Of Proxies and People

A member of the Rhode Island Historical Society for over 30 years, Daniel C. Schofield, 79, of Westerly, passed away on January 24, 2017.  He was avid Rhode Island historian and a well-respected collector of historical political artifacts and documents. Today we commemorate some of his favorite research topics.
Mr. Schofield collaborated with friend and fellow Rhode Island historian Russell J. DeSimone on several groundbreaking research projects that delved into the R.I.H.S. collections. The first was the Broadsides of the Dorr Rebellion (Providence: Rhode Island Supreme Court Historical Society, 1992.) This book is required reading for all scholars and students of the Dorr Rebellion of 1842. Many of the featured broadsides are part of the R.I.H.S. Broadside Collection, G1157.
Their most recent project was the monumental A Survey of Rhode Island Election Tickets (2015) which is hosted on the University of Rhode Island’s Digital Commons website. In 2014 and 2015 you could often find Mr. Schofield and Mr. DeSimone deep in quiet conversation at our Robinson Research Center as they meticulously went through the election tickets, also known as “proxies”, in the R.I.H.S. collections. Sometimes their interest in the Dorr War intersected with their new project.

1842 Prox, Broadside Collection, G1157
1842 Prox, Broadside Collection, G1157
The last dedicated work on the topic was R.I.H.S. Librarian Howard M. Chapin’s (1887-1940) “Eighteenth Century Rhode Island Printed Proxies” for volume 1 of American Collector Magazine in 1925. Chapin identifies the first extant R.I. prox as one printed for the 1744 election. At that time Ann Franklin was the printer in the colony so he assumes it came from her press in Newport although there are no identifying marks such as type ornaments.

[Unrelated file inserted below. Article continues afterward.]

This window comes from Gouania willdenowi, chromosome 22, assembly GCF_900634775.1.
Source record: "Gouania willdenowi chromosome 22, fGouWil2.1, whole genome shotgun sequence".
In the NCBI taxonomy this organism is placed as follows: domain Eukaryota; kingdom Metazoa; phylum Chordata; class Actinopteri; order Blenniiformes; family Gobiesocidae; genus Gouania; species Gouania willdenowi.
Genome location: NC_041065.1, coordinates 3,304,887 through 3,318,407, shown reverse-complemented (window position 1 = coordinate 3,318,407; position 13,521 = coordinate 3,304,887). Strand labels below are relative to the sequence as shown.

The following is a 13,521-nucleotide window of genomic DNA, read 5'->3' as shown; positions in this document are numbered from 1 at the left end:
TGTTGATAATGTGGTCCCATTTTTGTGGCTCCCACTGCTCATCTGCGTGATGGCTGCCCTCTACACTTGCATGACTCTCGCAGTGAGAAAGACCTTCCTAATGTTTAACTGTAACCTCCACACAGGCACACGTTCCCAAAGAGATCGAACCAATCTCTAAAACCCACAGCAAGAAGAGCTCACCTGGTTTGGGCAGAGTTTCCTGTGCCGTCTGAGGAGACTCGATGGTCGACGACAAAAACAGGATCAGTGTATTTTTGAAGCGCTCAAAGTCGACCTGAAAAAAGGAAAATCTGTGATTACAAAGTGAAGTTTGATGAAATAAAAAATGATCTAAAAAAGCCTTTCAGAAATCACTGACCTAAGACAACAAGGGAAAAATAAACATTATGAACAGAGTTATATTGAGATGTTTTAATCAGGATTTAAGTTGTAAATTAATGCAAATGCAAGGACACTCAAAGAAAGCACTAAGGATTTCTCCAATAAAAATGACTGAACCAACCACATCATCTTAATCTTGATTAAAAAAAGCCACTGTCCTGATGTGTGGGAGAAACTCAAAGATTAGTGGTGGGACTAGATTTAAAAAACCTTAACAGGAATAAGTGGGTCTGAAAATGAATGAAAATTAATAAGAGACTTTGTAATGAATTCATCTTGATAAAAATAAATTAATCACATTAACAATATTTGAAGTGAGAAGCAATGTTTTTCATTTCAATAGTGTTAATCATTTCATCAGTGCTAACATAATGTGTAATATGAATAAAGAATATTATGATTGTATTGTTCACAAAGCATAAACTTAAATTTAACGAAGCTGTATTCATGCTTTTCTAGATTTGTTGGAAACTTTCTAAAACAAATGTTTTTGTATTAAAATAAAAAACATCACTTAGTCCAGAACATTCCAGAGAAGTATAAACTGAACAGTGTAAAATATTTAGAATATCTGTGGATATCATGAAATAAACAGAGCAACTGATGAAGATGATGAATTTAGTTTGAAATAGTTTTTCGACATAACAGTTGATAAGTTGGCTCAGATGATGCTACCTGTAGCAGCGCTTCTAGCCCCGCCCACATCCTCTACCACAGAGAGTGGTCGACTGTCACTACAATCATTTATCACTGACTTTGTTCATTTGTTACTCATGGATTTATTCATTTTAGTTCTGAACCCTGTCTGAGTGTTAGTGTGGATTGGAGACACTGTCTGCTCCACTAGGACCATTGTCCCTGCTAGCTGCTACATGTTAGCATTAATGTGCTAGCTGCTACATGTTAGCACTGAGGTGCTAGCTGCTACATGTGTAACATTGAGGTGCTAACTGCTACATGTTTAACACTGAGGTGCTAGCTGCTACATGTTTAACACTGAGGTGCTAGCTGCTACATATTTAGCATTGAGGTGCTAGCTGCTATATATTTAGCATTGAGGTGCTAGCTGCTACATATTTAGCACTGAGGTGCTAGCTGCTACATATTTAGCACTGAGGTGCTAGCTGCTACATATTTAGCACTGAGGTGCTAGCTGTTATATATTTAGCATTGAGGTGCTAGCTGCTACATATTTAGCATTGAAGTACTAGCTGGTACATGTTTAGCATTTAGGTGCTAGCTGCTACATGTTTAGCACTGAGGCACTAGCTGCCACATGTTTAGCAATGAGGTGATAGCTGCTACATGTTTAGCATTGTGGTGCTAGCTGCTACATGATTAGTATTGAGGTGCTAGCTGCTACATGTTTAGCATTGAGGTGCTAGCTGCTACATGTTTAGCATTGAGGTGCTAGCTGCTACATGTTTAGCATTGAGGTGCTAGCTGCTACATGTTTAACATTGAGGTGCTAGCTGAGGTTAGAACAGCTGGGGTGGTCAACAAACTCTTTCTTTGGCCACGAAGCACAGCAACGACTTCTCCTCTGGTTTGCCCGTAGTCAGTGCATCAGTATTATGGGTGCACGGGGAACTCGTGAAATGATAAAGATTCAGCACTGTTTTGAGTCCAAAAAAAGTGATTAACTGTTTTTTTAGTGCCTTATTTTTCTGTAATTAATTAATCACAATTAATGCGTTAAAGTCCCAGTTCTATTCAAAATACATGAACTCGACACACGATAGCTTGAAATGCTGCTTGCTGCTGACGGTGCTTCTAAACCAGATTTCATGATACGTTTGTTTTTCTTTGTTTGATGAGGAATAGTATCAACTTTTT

1744 Prox, “Chapin #1”, Broadside Collection, G1157
Rhode Island was the first English colony in America to issue printed election ballots, starting in the mid-1740s. According to Gov. Samuel G. Arnold’s History of Rhode Island,  the word “prox” used for an election ticket is even a purely Rhode Island word originating as early as 1647, “when upon the first departure from a democratical form of government , the representative system was introduced, and voting by proxy was permitted.” This was mostly for the convenience of the freemen who had been required to vote in person at Newport.
Mr. Schofield and Mr. DeSimone seemed to know all the known Rhode Island proxies by sight and I was always amazed at how few notes they needed to take.  They could tell you which institution held what imprints and generously shared this knowledge in their 2015 survey.
Born in Pawtucket, R.I., Mr. Schofield served with the U.S. Army Reserves and was a graduate of the University of Tennessee at Chattanooga. He worked for Wheeler Middle School in North Stonington, Conn. as a history teacher for 37 years before retiring in the late 1990’s. He was a former member of Arnold Mills Methodist Church, and is remembered as a kind, thoughtful and loving family member.
~Phoebe Bean, Librarian

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